• landscape, like area, is an organic whole; unlike area, its boundaries and composition are subjectively determined by the geographer based on experience with other landscapes
  • Geography is not an abstract, rational science; it accepts the subjectivity of the geographer, as long as that subjectivity is made somewhat objective by long experience with reading and writing patterns in the landscape.
  • the cultural landscape is the combination of humans and nature, where the natural landscape provides the materials, culture provides the shaping force, and the “mind of man” creates culture; however, it is “man’s record upon the landscape,” not “the energy, customs, or beliefs of man.”
  • history of the landscape is important, but it’s mostly just included as a “descriptive convenience”
I realize that there was a pretty fierce debate in the 1990s over whether Sauer’s theory of culture was “superorganic,” or a force independent of humans.  There is one paragraph in this whole essay that alludes to a superorganic theory of culture in here, but I think that the problem is more that cultural theory was a lot more complex in the 1990s than it was in the 1920s than that Sauer thought culture was an autonomous force.  He was trying to shift the geographical paradigm away from environmental determinism, not invent a spatially-informed theory of culture in the process.

133: Edward Relph’s Modern Urban Landscape

Edward Relph’s The Modern Urban Landscape examines the landscapes of large cities since 1880 for clues as to the relationship between modernization and urban form.  In particular, he studies the visual landscapes of the “modern parts of towns and cities” in North America, Britain, Europe, Australia, and New Zealand; building on this firsthand experience, he concludes that “the modern urban landscape is both rationalised and artificial, which is another way of saying that it is intensely human, an expression of human will and deeply imbued with meaning.”  He thus shifts the focus of human geography from the rural to the urban, while retaining the discipline’s focus on empirical observations of coherent visual landscapes.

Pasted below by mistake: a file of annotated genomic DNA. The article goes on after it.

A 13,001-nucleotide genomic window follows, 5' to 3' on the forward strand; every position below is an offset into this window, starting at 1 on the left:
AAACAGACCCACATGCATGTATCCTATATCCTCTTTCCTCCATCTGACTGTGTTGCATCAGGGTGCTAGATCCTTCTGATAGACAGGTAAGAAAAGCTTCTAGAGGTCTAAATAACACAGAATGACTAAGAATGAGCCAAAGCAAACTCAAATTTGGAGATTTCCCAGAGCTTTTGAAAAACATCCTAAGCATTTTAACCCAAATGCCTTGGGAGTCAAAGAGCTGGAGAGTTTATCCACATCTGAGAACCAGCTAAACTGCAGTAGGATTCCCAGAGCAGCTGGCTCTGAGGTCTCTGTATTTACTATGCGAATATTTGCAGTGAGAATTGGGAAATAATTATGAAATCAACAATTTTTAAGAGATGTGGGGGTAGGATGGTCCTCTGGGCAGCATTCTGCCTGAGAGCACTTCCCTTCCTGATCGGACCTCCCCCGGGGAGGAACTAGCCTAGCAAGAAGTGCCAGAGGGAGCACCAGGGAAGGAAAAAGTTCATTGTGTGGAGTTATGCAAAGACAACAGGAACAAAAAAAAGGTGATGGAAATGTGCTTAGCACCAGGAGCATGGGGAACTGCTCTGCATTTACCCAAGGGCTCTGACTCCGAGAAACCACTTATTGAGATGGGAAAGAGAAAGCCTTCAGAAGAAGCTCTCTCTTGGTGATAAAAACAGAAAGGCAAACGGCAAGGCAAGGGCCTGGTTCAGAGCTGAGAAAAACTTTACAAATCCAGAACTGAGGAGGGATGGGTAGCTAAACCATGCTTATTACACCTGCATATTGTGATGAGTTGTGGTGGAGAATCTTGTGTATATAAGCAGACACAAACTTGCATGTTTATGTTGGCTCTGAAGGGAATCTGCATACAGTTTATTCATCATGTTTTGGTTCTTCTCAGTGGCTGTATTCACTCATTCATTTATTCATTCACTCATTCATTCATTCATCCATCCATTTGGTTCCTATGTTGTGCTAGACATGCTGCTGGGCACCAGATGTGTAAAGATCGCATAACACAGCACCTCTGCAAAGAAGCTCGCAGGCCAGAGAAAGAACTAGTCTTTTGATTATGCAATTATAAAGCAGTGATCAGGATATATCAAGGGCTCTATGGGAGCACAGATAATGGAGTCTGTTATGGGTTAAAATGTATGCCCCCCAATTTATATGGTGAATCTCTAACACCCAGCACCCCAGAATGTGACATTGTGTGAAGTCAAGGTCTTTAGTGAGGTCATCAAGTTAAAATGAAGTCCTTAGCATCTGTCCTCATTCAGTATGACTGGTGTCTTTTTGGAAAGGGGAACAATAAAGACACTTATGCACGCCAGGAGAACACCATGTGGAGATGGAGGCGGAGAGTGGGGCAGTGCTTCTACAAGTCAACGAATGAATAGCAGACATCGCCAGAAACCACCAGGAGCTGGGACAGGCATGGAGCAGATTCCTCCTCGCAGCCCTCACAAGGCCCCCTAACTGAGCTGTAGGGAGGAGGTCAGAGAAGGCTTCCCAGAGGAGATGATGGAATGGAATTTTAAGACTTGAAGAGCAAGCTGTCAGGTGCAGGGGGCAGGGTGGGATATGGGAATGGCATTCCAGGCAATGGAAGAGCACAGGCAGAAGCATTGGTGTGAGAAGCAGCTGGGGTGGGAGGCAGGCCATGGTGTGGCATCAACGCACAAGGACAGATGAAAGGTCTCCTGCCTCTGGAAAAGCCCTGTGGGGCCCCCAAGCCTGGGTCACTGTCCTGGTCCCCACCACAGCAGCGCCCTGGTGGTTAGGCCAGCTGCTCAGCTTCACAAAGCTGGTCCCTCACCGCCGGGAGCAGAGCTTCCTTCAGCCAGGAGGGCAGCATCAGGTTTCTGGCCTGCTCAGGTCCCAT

To collect data on the changes in urban architecture, planning, technology and social conditions since 1880, Relph takes the “geographical” approach of “watching:” he starts with “the totality of what I see,” then follows “several directions more or less at once,” looking for unusual details, new developments, and ironic juxtapositions within the larger context of the urban fabric.  Landscapes, to Relph, are the “visual contexts of daily existence,” and he insists on retaining the wholeness of the urban landscape because so much of landscape is about context, about the relationships between buildings and the streets and spaces and other structures around them, that you cannot study any one element in isolation.  Only by preserving landscape’s “fragile wholeness” can we hope to learn anything about how it functions.

Using this method, Relph traces a history of ideology in the landscape, from 1890s Progressive Era landscapes, through the Machine Age and into the Postmodern city.  He shows how Bellamy, Morris and other Utopians created landscapes of the future in the 1890s; how the Machine Age created both unornamented, standardized. geometric factory buildings and a chaotic mess of wires and tracks, the results of business needs, consumer demands, and municipal safety engineering; how the Modern “international style” was only briefly popular, but dominates the landscape because it belonged to an era of skyscraper-building; and how the Information Age has both refined and profoundly changed the forms of the Modern era, so that like “plastic flowers: things are left looking much as they always did but their materials and meanings are profoundly changed.”

Relph also discerns two sweeping trends with huge impacts on urban landscapes in the last 100 years:

  • internationalism: new building technologies, combined with faster communications and transportation, mean that “virtually identical bits of cities now seem to crop up almost everywhere, and behind any national or regional differences that might be visible there are always widely shared patterns and an international habit of thought.”
  • a “conviction in the merits of self-consciousness:” “everything now is subjected to cool analysis and technical manipulation, leaving little room for the traditions which stood behind most preindustrial landscapes.”  Elements of landscapes, from buildings to parking meters, follow an increasingly rationalised and institutionalized (and specialized) process, so very little building happens in a vernacular sense.
While Relph retains human geography’s emphasis on the coherent “fragile wholeness” of landscape, he also discerns power differentials and the impacts of capitalism on the landscape.  While he needs to work on his positionality (he argues at one point that everyone in cities works a sedentary job), I suspect this use of social theory is Relph’s way of making a few plastic flowers of his own.

131: DW Meinig’s Interpretation of Ordinary Landscapes

The Interpretation of Everyday Landscapes: Geographical Essays is a collection of landscape studies edited by DW Meinig.  It represents a conscious effort to complicate the cultural landscape and reclaim it from the abstractions of science, in a way that both respects the visual nature of landscape and takes advantage of its discursive possibilities.